Thursday, May 19, 2011

"For Good" --music and lyrics by Stephen Schwartz

For many months I have struggled with the concepts of forgiveness and justice: specifically, how does one mete out one without in some way disregarding the other?

It's been nothing short of a personal moral conundrum.

But recent events have put this one in perspective for me.

I have always been a "justice" person. Hell, on the Meyers-Briggs personality test, I epitomized the very definition of an ENFJ. (If you don't know what that is, look it up, you lazy bastard! I am not here to do your research for you!) In any event, I have always believed that actions carried 'just' and 'proportionate' consequences, and--bluntly--that mercy was for saps or fools who insisted on being walked all over. I mean, Jesus specialized in mercy, and look what happened to Him! No thanks...

I don't think I need to point out here that my views on mercy were, at best, skewed, and, at worst, profoundly off-base. For those more astute readers (and those who'd like to pretend to be) I think I also don't have to point out that my aversion to mercy was likely a desperate cry to remedy the lack of it in my own life. But that's another story for another day.

In today's story, I have to admit I am learning a little bit about mercy. Mostly, that I need it. Badly.

In the past few weeks, I have hurt many people. Now wounded and left in my wake, these people were unfortunate casualties of life changes I have been attempting. I see this. I have no idea how to rectify this. I need mercy.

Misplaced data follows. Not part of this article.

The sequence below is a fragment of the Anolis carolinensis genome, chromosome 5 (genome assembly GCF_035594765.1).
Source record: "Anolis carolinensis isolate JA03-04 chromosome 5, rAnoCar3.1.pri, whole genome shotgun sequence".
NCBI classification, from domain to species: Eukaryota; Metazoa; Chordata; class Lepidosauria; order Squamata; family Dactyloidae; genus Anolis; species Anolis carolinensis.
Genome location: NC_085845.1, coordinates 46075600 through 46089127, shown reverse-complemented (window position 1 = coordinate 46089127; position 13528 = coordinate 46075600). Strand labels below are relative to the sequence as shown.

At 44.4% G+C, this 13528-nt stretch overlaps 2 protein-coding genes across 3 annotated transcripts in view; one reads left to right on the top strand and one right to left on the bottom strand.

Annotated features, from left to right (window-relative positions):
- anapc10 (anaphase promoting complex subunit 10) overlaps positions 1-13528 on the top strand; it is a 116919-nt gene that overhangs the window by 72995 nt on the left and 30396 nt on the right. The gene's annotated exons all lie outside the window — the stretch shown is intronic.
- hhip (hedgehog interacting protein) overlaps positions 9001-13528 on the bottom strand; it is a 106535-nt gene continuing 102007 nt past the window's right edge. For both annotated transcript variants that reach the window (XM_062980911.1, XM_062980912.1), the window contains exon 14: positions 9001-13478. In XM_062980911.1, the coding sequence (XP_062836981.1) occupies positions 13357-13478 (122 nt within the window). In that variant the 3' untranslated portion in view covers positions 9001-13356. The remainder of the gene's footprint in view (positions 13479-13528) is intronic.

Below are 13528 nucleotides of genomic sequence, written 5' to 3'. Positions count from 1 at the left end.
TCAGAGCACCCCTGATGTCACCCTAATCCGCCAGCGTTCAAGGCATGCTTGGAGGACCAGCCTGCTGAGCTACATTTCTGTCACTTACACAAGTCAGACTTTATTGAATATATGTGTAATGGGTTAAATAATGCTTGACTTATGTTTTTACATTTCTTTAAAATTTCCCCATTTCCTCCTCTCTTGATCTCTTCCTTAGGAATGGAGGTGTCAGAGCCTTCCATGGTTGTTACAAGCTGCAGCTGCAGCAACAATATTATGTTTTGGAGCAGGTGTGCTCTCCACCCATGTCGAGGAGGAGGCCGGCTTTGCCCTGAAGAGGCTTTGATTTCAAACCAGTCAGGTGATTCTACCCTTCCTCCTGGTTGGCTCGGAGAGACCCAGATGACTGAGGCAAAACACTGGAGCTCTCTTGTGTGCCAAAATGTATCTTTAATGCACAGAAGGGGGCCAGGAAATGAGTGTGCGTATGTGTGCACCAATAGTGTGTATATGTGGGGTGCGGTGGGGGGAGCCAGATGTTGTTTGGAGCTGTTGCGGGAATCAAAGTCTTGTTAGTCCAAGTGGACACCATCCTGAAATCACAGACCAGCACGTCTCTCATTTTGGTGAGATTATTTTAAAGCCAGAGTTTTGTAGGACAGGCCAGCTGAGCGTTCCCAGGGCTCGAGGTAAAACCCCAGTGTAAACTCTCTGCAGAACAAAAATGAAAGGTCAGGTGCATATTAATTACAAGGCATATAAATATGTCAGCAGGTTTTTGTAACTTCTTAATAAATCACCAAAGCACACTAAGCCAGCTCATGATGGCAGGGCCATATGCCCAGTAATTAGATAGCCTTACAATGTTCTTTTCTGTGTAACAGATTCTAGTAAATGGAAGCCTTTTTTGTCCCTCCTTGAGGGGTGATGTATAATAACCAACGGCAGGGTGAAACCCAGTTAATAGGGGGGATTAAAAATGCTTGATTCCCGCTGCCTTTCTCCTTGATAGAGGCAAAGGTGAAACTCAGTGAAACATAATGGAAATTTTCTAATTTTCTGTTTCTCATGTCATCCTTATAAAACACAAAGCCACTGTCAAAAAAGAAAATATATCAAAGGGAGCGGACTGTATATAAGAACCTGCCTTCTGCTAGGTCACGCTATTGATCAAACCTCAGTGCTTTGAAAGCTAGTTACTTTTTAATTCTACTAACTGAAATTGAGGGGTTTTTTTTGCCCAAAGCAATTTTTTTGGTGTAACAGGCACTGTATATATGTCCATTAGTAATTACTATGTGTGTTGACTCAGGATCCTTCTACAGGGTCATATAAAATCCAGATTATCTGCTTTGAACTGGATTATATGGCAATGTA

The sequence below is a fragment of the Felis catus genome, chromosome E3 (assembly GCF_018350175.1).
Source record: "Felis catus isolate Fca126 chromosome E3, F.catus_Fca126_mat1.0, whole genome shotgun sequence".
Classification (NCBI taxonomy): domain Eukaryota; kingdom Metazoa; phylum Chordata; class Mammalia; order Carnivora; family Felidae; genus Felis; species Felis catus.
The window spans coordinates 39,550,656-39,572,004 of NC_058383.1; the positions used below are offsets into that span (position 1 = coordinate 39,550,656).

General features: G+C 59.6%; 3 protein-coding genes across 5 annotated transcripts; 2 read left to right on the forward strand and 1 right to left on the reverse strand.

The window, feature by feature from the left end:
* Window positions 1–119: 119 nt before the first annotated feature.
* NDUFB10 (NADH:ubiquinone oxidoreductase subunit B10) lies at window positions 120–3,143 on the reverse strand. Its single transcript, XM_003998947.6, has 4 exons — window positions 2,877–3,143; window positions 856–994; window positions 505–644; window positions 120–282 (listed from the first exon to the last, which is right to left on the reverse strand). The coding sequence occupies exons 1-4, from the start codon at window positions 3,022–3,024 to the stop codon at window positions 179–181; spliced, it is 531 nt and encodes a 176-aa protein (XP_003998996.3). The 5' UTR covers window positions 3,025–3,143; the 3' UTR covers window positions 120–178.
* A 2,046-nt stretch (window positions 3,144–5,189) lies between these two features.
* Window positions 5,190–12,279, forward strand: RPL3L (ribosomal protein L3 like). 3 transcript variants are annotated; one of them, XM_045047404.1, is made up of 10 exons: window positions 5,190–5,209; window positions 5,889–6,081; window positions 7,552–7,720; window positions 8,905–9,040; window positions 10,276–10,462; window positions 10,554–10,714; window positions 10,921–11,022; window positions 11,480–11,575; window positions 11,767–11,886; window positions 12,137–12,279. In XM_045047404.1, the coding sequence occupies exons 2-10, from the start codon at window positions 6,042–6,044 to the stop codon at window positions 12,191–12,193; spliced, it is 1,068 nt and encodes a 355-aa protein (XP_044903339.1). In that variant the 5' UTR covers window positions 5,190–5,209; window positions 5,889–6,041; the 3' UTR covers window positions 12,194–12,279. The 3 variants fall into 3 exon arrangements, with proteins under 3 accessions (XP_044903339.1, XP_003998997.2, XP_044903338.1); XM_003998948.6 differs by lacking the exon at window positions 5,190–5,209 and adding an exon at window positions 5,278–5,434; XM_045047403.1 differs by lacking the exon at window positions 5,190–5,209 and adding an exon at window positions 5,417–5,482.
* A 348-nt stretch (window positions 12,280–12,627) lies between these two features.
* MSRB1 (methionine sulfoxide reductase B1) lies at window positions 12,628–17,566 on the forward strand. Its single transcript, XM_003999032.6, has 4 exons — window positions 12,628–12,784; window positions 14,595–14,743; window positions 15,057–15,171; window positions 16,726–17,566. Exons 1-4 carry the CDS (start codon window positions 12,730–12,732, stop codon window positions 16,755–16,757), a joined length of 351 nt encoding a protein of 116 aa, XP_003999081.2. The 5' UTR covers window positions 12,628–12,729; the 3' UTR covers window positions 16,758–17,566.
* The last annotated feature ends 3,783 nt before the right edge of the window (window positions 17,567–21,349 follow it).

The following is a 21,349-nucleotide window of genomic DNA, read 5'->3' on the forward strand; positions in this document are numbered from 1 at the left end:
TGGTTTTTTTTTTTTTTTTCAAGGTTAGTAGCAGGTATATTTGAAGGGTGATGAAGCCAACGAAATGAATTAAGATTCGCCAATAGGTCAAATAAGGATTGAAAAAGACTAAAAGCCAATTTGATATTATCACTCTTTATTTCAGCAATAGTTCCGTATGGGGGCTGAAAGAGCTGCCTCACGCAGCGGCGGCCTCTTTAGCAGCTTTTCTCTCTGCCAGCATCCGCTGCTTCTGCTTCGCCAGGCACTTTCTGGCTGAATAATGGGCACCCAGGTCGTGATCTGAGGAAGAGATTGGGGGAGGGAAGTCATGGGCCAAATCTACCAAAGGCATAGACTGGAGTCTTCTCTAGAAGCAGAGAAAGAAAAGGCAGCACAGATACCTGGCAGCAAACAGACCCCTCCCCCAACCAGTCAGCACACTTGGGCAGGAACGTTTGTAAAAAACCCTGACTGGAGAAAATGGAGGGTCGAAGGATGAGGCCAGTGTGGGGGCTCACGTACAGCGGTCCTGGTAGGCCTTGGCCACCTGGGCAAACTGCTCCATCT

Like the child on the playground with his hands pinned behind his back, I know I am screaming it at the top of my lungs. "Mercy! Mercy!" But unlike that child, I don't deserve it.

Divine mercy, I know, is a gift freely given. I may still have absolutely no concept of what that means (and I don't, for the record, know what in the hell that means), but I'm not sure that really matters. Because what I need right now is not divine mercy, but people mercy...

And I'm not sure that I'm going to get it.

If it were me, I likely wouldn't give it.

When Poe penned his masterpiece, "The Pit and the Pendulum," I wonder if his opium-induced brilliance ever conceived that the precariously-placed swinging blade might well be a woman--this woman--pitching to and fro on frayed and time-worn ropes, ready at any moment to plunge headlong into endless blackness, eviscerating any innocent throat on this path of macabre destruction?

My guess would be no.

But he'd be right if he had.

...

I am making changes. God willing, I am changing. It's a process. And I suck at it. So I am going to go...After all, I think that's what you want me to do. And who am I to tell you otherwise? I don't deserve the last word.

But if, before you walk away, you grant me one last sentence, please know the sentence would be this one: "I was wrong, and I am sorry."
If you grant me two, then the second is this: "If you could find it in you to show me mercy, I think I could be changed for good."

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